My child is 26-months-old, weighs 25 pounds and stands at 90 cm tall. He has a small appetite, eats small amounts of food, and even totally refuses solid food at times. He drinks about 20 oz. of milk a day. His height moves up the chart steadily, but not his weight. Is this normal? Also, I was told to "deworm" him.
Mabel, it’s good that you’re concerned about your son’s nutrition and growth. For your son’s age and height, the average weight would be 29 pounds. At your son’s weight of 25 pounds, his Body Mass Index is less than the 5th percentile (out of 100), which indicates he is very underweight. Although some babies are naturally chubby and other babies are naturally thin—which can be healthy and okay—the fact that your son is very underweight could be a sign of illness.
It’s very important that you have your doctor check your son. Depending upon where you live and the quality of your local water and sewerage systems, your son could have picked up a parasite infection (sometimes descoted as “worms”) which may interfere with his appetite and growth. The doctor could check a stool sample for parasites. If he has parasites, then a medication could help him recover. He may also have anemia, or low red blood count, possibly from a deficiency of vitamins or iron in his diet. The doctor could do a blood test for anemia. If he has anemia, then a prescription of vitamins and iron, and more iron-rich foods could help him recover.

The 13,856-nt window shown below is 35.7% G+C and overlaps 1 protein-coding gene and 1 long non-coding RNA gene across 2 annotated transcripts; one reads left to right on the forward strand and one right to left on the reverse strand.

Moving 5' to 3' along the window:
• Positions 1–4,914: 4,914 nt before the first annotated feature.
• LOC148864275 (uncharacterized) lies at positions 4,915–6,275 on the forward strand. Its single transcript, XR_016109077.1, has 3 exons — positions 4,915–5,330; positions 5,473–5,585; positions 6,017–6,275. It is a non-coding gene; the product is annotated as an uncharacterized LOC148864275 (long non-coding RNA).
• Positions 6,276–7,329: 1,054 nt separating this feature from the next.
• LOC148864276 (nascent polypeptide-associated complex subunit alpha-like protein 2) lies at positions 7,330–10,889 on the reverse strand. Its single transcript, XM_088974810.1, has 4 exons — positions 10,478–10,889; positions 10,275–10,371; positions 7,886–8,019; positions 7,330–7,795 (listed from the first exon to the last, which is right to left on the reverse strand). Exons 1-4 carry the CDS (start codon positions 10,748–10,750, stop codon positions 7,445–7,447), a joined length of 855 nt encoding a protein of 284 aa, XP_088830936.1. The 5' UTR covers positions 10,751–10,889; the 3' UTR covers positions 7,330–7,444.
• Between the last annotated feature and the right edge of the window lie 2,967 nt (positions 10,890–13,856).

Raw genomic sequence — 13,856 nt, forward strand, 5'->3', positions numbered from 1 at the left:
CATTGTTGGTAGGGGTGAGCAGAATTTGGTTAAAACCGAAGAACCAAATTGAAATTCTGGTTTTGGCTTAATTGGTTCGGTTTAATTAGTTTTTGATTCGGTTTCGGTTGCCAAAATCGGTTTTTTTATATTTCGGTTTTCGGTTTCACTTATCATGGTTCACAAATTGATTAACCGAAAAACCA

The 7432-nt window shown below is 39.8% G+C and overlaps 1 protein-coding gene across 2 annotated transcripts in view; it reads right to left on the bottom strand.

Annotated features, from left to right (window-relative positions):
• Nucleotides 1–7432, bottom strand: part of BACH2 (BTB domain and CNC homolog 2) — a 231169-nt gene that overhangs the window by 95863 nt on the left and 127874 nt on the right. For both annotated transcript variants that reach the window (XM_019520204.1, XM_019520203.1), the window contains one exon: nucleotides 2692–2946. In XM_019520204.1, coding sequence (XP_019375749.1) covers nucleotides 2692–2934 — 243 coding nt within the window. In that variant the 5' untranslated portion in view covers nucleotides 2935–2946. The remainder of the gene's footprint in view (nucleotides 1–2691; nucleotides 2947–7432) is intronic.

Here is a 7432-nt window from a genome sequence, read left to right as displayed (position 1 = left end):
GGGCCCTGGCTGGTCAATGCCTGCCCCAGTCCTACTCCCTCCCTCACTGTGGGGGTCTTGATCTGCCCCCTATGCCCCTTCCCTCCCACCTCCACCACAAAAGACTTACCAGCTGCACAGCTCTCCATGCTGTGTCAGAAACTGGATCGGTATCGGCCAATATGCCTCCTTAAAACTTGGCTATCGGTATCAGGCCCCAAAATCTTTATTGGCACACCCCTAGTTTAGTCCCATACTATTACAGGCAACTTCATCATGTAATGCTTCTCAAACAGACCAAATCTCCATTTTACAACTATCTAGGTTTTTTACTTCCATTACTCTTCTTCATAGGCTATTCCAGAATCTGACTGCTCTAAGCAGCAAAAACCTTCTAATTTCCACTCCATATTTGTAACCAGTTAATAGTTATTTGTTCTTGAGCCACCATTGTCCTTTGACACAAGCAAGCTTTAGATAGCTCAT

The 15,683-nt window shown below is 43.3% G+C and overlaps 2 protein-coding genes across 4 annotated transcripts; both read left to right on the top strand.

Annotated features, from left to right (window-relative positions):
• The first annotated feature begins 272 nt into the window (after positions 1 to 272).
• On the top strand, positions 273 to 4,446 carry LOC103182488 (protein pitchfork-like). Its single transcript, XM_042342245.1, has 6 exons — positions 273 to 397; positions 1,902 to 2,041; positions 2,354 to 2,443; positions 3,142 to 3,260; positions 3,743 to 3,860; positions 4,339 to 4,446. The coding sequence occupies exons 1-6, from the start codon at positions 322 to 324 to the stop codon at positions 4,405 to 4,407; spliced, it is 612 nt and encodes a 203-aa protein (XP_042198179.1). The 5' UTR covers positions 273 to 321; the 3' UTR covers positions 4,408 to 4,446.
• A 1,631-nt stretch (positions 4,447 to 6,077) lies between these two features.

Don’t give your son any medicines without first having the doctor check your son and determine the cause of his being underweight.
Our parenting advice is given as suggestions only. We recommend you also consult your healthcare provider, and urge you to contact them immediately if your question is urgent or about a medical condition.